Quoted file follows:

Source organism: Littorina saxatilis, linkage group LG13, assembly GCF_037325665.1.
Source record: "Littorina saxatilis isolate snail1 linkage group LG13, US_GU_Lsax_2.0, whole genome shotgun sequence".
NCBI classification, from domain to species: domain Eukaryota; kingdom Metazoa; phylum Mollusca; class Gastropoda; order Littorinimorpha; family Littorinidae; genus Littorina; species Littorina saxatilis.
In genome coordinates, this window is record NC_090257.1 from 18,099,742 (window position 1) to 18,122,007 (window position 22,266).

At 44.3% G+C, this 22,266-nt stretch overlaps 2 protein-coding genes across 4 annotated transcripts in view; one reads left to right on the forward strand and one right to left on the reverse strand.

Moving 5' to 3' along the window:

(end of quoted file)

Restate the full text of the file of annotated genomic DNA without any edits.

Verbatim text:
Source organism: Littorina saxatilis, linkage group LG13, assembly GCF_037325665.1.
Source record: "Littorina saxatilis isolate snail1 linkage group LG13, US_GU_Lsax_2.0, whole genome shotgun sequence".
NCBI classification, from domain to species: domain Eukaryota; kingdom Metazoa; phylum Mollusca; class Gastropoda; order Littorinimorpha; family Littorinidae; genus Littorina; species Littorina saxatilis.
In genome coordinates, this window is record NC_090257.1 from 18,099,742 (window position 1) to 18,122,007 (window position 22,266).

At 44.3% G+C, this 22,266-nt stretch overlaps 2 protein-coding genes across 4 annotated transcripts in view; one reads left to right on the forward strand and one right to left on the reverse strand.

Moving 5' to 3' along the window: